Most newer models timing covers,water pumps
                    A/C pumps, alternators and some radiator tanks are magnesium. You will also find custom wheels made of it. Wear your SCBA or
                    at least throw down your face shield. You dont'want this stuff on your skin.
                    Be careful of the late model luxury cars as they will most likely have side impact and under dash air bags.
                    I'll shut up now. Be careful. C-YA
                    IAFF

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                    • #25
                      I hate to dissapoint everybody on here who thinks they can use water to put out a mag fire. It just doesn't work like that. Sure the fire went out, but it wasn't due to water being applied, it went out because it burnt itself out. I have seen mag flares continue to burn even after they have been dumped in the ocean. The only way to put a mag fire out is to use some type of class D extinguishing agent.
                      When the defecation hits the oscillation I'll be there.

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                      • #26
                        Yeah, Ok, thanks for the hair-splitting, but reality is that you usually can't get close enough with the class D scoop to dump it on [or enough of it]. You're always gonna hit it with water first. So the water contains it [and protects you if you start to hit from far enough away] while it burns itself out. That's still how you need to handle 99% of these things. Most of us can't call the dozer brigade to push the car with the magnesium wheels off the pier anyway.

                        Havin' fun with ya xeno

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                        • #27
                          Definitely Magnesium..but I guess you figured that out by now. I am surprised that more areas don't have their training centers showing the reaction of Magnesium to water. In my Fire 1 class we had to put out Magnesium fires with water and then Class D to show us how this compound reacts to water as compared to MetlX. Lots of sparks and it spread out when hit with water. It was crazy. The main reason we did this in school is because the county I live in is surrounded by highways and we get called to plenty of car fires and accidents. It definitely helped me to realize how much full protective gear is needed at car fires. Having this sort of training in school might be something you want to mention to your Emergency Medical Services Coordinator to look at. I would hate to see someone get hurt because they didn't take it seriously. Magnesium is some tough stuff....it will go out eventually but it might hurt some people first if you are not careful. Stay safe out there.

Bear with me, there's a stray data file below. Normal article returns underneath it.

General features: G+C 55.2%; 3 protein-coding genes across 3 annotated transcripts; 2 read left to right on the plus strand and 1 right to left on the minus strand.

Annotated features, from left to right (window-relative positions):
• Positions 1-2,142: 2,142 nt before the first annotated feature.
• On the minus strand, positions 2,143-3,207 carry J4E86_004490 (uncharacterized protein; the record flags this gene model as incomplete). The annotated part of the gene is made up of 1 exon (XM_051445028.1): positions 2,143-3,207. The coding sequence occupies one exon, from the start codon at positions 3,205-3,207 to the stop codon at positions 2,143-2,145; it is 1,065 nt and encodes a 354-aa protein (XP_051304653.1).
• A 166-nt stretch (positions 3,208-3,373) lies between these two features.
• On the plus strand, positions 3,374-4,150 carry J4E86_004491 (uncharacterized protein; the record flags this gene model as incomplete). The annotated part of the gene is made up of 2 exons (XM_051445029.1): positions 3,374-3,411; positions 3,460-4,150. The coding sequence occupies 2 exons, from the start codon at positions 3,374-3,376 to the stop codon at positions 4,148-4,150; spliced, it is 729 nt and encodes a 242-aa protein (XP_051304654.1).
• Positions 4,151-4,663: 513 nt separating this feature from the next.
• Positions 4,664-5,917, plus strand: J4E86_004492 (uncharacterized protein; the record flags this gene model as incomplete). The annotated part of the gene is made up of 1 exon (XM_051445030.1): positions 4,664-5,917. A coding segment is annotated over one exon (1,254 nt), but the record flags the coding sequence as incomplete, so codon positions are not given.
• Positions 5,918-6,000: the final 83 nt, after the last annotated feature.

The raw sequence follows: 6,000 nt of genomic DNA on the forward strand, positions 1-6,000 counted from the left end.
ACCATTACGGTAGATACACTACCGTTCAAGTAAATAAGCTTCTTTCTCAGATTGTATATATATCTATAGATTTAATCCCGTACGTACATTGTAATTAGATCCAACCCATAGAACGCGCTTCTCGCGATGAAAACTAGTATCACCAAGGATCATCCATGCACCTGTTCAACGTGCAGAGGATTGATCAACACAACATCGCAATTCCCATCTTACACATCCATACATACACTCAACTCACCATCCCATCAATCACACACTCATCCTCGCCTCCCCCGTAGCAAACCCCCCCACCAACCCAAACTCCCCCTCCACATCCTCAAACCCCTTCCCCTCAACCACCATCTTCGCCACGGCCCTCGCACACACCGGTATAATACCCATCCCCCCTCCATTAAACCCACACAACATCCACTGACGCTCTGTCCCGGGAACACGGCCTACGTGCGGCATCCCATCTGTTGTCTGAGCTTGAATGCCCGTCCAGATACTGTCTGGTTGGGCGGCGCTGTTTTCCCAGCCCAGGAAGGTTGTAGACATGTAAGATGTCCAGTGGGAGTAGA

[ 07-23-2001: Message edited by: hctrouble25 ]
                          Never forget those who went before and sacrified to make us better and stronger as a fire service and a nation. 09-11-01 forever etched in time and our memories. God Speed Boys!

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                          • #28
                            Gonzo,my friend.You won't find many in my neck of the woods.You might find the motor but Mother Corrodent has long since eaten the car.As far as those who say you can't put out a mag fire with water,I've been around long enough to know better.Depends on the quality and quantity of the magnesium but you most certainly CAN put out the fire with water.Application and patience are the keys.I don't know anybody within a twenty mile radius of us who has class d powder.Not saying it isn't there,I just don't know of any.

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                            • #29
                              Yep, it was magnesium.
                              As for the trusty VW, we had one not too long ago in a non-hydrated area of all things. We roll up, rear of the car rockin', and start throwing the wet stuff. Sure enough, the fireworks start. The LT says, "Screw this" and while we used the bumper line to keep the fire in the engine area, we used the wagon's big ol' bumper to push the VW into the conveniently located spring-fed pond. End of story!
                              HazMat
                              ---
                              We gotta be nuts...we're running in when the rats & roaches are running out!

                              Let No Victim's Ghost Say That We Didn't Try
                              ---
                              Disclaimer:
                              These are my opinions, and only mine, and do not reflect the views of my department.

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                              • #30
                                Im pretty sure that V dub had an engine when we were finished, just a nice sized hole in the trans housing. For small quantities water may accellerate the process and burn up the fuel. For a larger quantity it can be cooled with flooding quantities of water. Other metals like titanium can't. As far as FF1 demos, we do them too.. they are great for training and a run at a machine shop, which almost always HAS Class D powder and probably put the fire out. We carry Class D and have had very little success with it because fires don't always burn in neat little piles on the ground. Again, how do you "layer powder" on a vertical surface?